The law is a gift from God. It is beautiful and good. However, the Scripture teaches us the law has no power to save us. None. Indeed, Rom. 8:3 says, “For God has done what the law, weakened by the flesh, could not do. By sending his own Son in the likeness of sinful flesh and for sin, he condemned sin in the flesh.” When our sermons are full of commands and imperatives for our congregants to do this or be that without showing their connections to the work of the Cross, we run the risk of not just preaching unbiblical messages but unchristians ones as well. How? The sermon can be easily received as the things one must do to curry favor with God or how I earn his love. This is to preach the law not the gospel. Just tagging Jesus at the end of a message essentially absorbed in the law (as wonderful as it is) may find you preaching something less than the gospel. Ask yourself this question: If I took away my altar call could this sermon be preached by another faith or Christian cult and not miss a beat? If so, you’re not preaching a Christian sermon. Tagging Jesus at the end of a message doesn’t automatically a Christan sermon make.

Stop tagging Jesus at the end of your sermons. Don’t let him merely be the footnote of your sermon but the body of it as well. Commit to preach the Bible as Christ preached it, as his apostles preached it, one where the gospel is its length and breadth from start to finish.

“Leviticus thus becomes the one book of the Old Testament fullest of Christ and Redemption.”
– Rev. Daniel S. Gregory 1

Let’s be honest, as a book of the Bible Leviticus gets treated like the weirdo cousin at a family reunion. You have to acknowledge “Levi” because he’s family, but you spend as little time as possible with your relative because you don’t know what to do once face-to-face. So, it’s a little splash of nervous small talk then on your merry way feeling you’ve done your duty as a family member, relieved to know you don’t have to deal with your weird cousin for another year.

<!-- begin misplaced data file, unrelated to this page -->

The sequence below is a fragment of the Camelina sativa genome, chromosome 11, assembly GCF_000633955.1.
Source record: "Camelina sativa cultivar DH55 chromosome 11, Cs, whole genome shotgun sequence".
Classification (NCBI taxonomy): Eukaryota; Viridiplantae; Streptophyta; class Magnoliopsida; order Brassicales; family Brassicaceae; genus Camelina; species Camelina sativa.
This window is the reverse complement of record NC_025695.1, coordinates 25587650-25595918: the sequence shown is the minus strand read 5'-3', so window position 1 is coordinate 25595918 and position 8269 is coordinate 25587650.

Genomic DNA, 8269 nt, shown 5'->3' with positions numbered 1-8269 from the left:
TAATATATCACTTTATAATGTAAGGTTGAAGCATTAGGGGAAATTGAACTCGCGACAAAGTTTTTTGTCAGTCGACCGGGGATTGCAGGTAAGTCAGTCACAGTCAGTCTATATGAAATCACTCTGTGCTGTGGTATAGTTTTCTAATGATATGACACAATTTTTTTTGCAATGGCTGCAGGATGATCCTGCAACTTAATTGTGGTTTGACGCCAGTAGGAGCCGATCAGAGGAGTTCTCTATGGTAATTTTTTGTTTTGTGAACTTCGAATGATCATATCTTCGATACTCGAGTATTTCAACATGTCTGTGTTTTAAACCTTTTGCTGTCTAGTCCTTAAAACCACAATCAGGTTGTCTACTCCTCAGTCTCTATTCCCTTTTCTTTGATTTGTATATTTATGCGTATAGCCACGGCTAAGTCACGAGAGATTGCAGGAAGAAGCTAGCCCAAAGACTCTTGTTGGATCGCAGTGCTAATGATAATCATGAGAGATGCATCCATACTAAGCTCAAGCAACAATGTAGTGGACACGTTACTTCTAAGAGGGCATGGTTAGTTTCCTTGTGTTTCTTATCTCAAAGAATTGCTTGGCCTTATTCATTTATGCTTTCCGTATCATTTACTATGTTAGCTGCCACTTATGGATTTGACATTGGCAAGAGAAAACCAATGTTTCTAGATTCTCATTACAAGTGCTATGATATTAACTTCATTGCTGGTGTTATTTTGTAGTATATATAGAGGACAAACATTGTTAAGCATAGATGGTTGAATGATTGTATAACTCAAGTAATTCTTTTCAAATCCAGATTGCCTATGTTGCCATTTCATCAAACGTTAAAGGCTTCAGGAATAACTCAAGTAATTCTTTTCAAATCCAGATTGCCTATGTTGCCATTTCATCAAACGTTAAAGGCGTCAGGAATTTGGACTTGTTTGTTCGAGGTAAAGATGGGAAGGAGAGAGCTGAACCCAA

That was one reason why during my brief respite a few weeks ago, I set in my heart to study Leviticus. I wanted to decide for myself how weird my cousin truly was. So I grabbed my Bible, some study notes, and jumped in. I am so glad I did. Here were just a few things that reading Leviticus did for me:

  • It challenged the depth of my repentance by heightening my sense of the seriousness/gravity of God’s holiness and my need for an active personal holiness to reflect my allegiance to the Holy One. Sin not only keeps us from a relationship with God but must be met with his holy justice. It showed me that atoning someone’s sin guilt is a bloody business. To God, sin is, literally, a life or death issue.
  • It brought a corrective to my engagement with culture by reminding me that Christians are to be a “in the world, not of the world” community.
  • It encouraged me to “go historical” with my spiritual growth by showing how Israel’s motivations for obedience were to be stirred by remembering who God is and what he has done for them (salvation history). What a wonderful history of grace Christians are not only to know but to remember…and remember…and remember for the sake of their growth in grace.
  • It rebuked any flippancy of mine in corporate worship by saying there are right and wrong ways to worship God – much of it revolving around his absolute holiness. And that those decisions aren’t ours but God’s. He commands how he is (and is not) to be worshiped and that being irreverent, inane, or boring in corporate worship simply won’t suffice.
  • It corrected my American understanding of individualism by showing God is just as much, if not more, about the community of faith as a whole than the individuals who comprise it. And that exclusion from the community of God was a terrible, grave consequence of sin.